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Combination non-pharmacologic intervention for orthostatic hypotension in older people: a phase 2 study

Lookup NU author(s): Dr James FrithORCiD, Emerita Professor Julia Newton



This work is licensed under a Creative Commons Attribution-NonCommercial 4.0 International License (CC BY-NC 4.0).


© The Author(s) 2019. Published by Oxford University Press on behalf of the British Geriatrics Society. BACKGROUND: orthostatic hypotension (OH) is highly prevalent in older populations and is associated with reduced quality of life and increased mortality. Although non-pharmacologic therapies are recommended first-line, evidence for their use is lacking. OBJECTIVE: determine the efficacy of combination non-pharmacologic therapy for OH in older people. METHODS: a total of 111 orthostatic BP responses were evaluated in this prospective phase 2 efficacy study in 37 older people (≥60 years) with OH. Primary outcome was the proportion of participants whose systolic BP drop improved by ≥10 mmHg. Secondary outcomes include standing BP and symptoms. Comparison is made to the response rate of the most efficacious single therapy (bolus water drinking 56%). Therapeutic combinations were composed of interventions with known efficacy and tolerability: Therapy A- Bolus water drinking + physical counter-manoeuvres (PCM); Therapy B- Bolus water drinking + PCM + abdominal compression. RESULTS: the response rate to therapy A was 38% (95% confidence interval - CI 24, 63), with standing systolic BP increasing by 13 mmHg (95% CI 4, 22). Therapy B was efficacious in 46% (95% CI 31, 62), increasing standing systolic BP by 20 mmHg (95% CI 12, 29). Neither therapy had a significant effect on symptoms. There were no adverse events. CONCLUSIONS: in comparison to single therapy, there is little additional benefit to be gained from combination non-pharmacologic therapy. Focussing on single, efficacious therapies, such as bolus water drinking or PCM, should become standard first-line therapy.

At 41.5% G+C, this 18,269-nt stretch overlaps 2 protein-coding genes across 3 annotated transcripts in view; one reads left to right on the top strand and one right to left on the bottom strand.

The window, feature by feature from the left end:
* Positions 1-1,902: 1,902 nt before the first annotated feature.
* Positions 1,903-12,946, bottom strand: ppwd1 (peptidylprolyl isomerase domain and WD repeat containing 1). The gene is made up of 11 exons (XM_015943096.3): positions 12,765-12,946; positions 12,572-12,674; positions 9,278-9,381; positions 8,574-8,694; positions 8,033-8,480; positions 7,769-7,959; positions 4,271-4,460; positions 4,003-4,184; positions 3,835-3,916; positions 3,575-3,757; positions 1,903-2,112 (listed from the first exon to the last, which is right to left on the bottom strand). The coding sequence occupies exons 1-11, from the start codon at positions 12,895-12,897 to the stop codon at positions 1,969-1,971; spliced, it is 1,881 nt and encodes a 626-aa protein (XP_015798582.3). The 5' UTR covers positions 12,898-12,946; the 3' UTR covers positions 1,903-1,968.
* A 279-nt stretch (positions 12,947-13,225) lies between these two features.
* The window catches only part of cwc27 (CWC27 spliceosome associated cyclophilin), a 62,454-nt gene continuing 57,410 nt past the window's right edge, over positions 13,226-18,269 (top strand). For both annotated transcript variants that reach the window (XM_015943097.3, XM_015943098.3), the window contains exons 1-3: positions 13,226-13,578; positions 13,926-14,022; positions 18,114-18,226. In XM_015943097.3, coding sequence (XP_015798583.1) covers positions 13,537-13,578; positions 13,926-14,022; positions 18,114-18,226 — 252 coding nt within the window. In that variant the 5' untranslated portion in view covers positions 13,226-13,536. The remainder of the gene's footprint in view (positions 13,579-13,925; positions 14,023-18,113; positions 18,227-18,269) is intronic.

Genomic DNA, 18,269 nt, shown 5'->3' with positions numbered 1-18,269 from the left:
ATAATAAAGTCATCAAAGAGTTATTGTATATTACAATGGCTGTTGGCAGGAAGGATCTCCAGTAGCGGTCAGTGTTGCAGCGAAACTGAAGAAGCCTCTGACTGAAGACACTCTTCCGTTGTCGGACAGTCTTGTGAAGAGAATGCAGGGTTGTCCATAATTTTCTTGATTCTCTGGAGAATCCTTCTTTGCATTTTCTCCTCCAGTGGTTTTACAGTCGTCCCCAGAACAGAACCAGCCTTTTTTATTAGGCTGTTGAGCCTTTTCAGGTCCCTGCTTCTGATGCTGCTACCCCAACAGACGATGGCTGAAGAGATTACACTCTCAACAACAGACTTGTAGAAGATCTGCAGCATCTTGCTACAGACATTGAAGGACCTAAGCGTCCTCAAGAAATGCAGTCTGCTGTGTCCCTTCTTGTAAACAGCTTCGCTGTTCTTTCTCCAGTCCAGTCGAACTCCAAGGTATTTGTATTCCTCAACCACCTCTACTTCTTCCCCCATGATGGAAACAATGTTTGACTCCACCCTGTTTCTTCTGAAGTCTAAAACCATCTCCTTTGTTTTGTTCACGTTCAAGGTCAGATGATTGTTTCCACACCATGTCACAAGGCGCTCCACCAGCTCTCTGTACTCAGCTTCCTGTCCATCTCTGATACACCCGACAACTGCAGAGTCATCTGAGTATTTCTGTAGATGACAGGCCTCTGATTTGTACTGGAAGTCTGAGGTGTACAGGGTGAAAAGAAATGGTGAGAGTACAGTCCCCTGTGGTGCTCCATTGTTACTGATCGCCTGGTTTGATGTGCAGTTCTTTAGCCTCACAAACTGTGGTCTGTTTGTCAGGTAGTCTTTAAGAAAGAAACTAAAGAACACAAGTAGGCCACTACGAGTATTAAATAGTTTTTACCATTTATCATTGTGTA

Publication metadata

Author(s): Frith J, Newton JL

Publication type: Article

Publication status: Published

Journal: Age and Ageing

Year: 2020

Volume: 49

Issue: 2

Pages: 253-257

Print publication date: 01/03/2020

Online publication date: 23/12/2019

Acceptance date: 19/10/2019

Date deposited: 18/05/2021

ISSN (print): 0002-0729

ISSN (electronic): 1468-2834

Publisher: Oxford University Press


DOI: 10.1093/ageing/afz173

PubMed id: 31868889


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